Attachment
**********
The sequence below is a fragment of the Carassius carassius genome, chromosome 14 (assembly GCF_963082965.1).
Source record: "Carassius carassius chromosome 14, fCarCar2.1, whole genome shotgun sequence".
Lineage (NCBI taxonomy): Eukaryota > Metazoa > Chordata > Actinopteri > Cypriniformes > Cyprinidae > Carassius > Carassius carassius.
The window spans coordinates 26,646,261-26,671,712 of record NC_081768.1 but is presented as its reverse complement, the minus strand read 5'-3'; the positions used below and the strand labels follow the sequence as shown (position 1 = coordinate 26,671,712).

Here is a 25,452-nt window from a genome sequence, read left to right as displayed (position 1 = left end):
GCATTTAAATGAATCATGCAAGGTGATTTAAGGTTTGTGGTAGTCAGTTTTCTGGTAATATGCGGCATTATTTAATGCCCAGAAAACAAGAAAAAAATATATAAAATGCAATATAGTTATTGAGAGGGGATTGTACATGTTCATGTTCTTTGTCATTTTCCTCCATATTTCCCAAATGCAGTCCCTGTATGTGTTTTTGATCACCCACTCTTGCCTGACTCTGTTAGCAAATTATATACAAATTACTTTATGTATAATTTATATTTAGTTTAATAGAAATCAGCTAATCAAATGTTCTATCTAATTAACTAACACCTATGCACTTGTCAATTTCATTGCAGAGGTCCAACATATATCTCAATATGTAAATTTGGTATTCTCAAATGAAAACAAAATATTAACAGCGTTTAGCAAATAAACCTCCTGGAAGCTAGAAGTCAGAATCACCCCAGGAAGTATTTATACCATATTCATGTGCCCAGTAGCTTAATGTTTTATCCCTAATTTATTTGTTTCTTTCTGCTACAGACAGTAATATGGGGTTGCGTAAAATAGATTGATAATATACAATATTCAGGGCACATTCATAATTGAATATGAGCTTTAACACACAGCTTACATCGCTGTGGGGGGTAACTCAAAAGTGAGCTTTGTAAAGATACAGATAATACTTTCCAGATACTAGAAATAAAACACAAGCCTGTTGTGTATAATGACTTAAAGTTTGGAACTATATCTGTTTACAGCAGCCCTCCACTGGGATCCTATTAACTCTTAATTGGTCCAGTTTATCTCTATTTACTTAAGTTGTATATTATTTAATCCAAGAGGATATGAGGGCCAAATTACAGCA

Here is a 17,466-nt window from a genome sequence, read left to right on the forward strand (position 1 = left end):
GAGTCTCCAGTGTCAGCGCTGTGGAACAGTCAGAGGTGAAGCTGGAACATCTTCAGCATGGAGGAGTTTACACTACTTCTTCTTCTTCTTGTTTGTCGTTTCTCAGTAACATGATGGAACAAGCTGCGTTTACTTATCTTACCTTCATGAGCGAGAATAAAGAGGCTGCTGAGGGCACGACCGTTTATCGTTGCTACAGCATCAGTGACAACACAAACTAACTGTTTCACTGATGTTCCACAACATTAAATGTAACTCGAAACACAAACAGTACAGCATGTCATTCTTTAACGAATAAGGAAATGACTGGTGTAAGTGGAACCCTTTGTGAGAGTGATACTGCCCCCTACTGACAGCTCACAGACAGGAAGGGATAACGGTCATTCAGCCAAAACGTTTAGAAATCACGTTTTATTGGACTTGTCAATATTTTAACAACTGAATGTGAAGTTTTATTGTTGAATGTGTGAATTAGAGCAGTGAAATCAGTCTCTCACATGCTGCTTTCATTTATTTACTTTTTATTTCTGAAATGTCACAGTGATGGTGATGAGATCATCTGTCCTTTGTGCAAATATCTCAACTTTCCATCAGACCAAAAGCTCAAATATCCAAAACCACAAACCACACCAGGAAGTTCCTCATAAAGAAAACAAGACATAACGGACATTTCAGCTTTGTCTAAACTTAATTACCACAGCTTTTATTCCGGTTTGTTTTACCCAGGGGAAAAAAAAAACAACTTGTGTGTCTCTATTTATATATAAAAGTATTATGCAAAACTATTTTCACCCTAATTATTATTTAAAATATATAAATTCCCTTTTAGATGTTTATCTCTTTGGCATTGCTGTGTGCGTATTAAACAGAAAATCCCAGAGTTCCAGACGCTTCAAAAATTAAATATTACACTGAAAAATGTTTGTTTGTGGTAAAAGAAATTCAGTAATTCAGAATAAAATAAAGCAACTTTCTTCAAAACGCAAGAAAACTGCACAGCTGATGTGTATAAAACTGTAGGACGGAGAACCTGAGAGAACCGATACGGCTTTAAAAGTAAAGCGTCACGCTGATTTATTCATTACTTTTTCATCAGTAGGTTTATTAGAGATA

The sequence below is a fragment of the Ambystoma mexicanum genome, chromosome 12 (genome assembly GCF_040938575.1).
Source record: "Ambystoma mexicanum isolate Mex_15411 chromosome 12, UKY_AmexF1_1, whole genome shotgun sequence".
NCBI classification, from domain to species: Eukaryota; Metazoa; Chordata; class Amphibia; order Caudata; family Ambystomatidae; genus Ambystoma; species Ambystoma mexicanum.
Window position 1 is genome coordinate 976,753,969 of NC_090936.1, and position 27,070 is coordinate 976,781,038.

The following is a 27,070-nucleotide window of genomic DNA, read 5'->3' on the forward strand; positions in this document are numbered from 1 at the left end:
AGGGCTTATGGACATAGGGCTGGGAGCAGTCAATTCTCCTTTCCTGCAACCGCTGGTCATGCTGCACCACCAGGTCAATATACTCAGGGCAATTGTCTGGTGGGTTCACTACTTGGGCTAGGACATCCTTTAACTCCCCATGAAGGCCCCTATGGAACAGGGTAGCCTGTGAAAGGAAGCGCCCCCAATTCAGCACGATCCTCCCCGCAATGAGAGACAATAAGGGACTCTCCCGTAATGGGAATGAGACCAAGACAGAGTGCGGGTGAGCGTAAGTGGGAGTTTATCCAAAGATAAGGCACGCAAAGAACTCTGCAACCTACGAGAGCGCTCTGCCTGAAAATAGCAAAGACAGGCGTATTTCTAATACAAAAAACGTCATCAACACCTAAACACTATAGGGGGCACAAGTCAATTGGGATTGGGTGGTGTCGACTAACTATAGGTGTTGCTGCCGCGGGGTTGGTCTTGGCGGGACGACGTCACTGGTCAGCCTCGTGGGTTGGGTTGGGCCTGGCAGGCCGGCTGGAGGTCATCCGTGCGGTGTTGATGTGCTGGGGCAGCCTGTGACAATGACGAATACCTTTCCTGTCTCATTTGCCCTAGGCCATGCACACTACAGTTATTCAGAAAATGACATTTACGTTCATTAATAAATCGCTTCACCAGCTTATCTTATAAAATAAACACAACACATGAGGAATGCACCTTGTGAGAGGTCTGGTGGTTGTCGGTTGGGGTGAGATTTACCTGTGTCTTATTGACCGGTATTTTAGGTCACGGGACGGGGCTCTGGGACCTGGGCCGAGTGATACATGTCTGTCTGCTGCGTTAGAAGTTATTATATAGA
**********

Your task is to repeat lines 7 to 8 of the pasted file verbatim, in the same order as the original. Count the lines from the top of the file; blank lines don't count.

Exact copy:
Here is a 17,466-nt window from a genome sequence, read left to right on the forward strand (position 1 = left end):
GAGTCTCCAGTGTCAGCGCTGTGGAACAGTCAGAGGTGAAGCTGGAACATCTTCAGCATGGAGGAGTTTACACTACTTCTTCTTCTTCTTGTTTGTCGTTTCTCAGTAACATGATGGAACAAGCTGCGTTTACTTATCTTACCTTCATGAGCGAGAATAAAGAGGCTGCTGAGGGCACGACCGTTTATCGTTGCTACAGCATCAGTGACAACACAAACTAACTGTTTCACTGATGTTCCACAACATTAAATGTAACTCGAAACACAAACAGTACAGCATGTCATTCTTTAACGAATAAGGAAATGACTGGTGTAAGTGGAACCCTTTGTGAGAGTGATACTGCCCCCTACTGACAGCTCACAGACAGGAAGGGATAACGGTCATTCAGCCAAAACGTTTAGAAATCACGTTTTATTGGACTTGTCAATATTTTAACAACTGAATGTGAAGTTTTATTGTTGAATGTGTGAATTAGAGCAGTGAAATCAGTCTCTCACATGCTGCTTTCATTTATTTACTTTTTATTTCTGAAATGTCACAGTGATGGTGATGAGATCATCTGTCCTTTGTGCAAATATCTCAACTTTCCATCAGACCAAAAGCTCAAATATCCAAAACCACAAACCACACCAGGAAGTTCCTCATAAAGAAAACAAGACATAACGGACATTTCAGCTTTGTCTAAACTTAATTACCACAGCTTTTATTCCGGTTTGTTTTACCCAGGGGAAAAAAAAAACAACTTGTGTGTCTCTATTTATATATAAAAGTATTATGCAAAACTATTTTCACCCTAATTATTATTTAAAATATATAAATTCCCTTTTAGATGTTTATCTCTTTGGCATTGCTGTGTGCGTATTAAACAGAAAATCCCAGAGTTCCAGACGCTTCAAAAATTAAATATTACACTGAAAAATGTTTGTTTGTGGTAAAAGAAATTCAGTAATTCAGAATAAAATAAAGCAACTTTCTTCAAAACGCAAGAAAACTGCACAGCTGATGTGTATAAAACTGTAGGACGGAGAACCTGAGAGAACCGATACGGCTTTAAAAGTAAAGCGTCACGCTGATTTATTCATTACTTTTTCATCAGTAGGTTTATTAGAGATA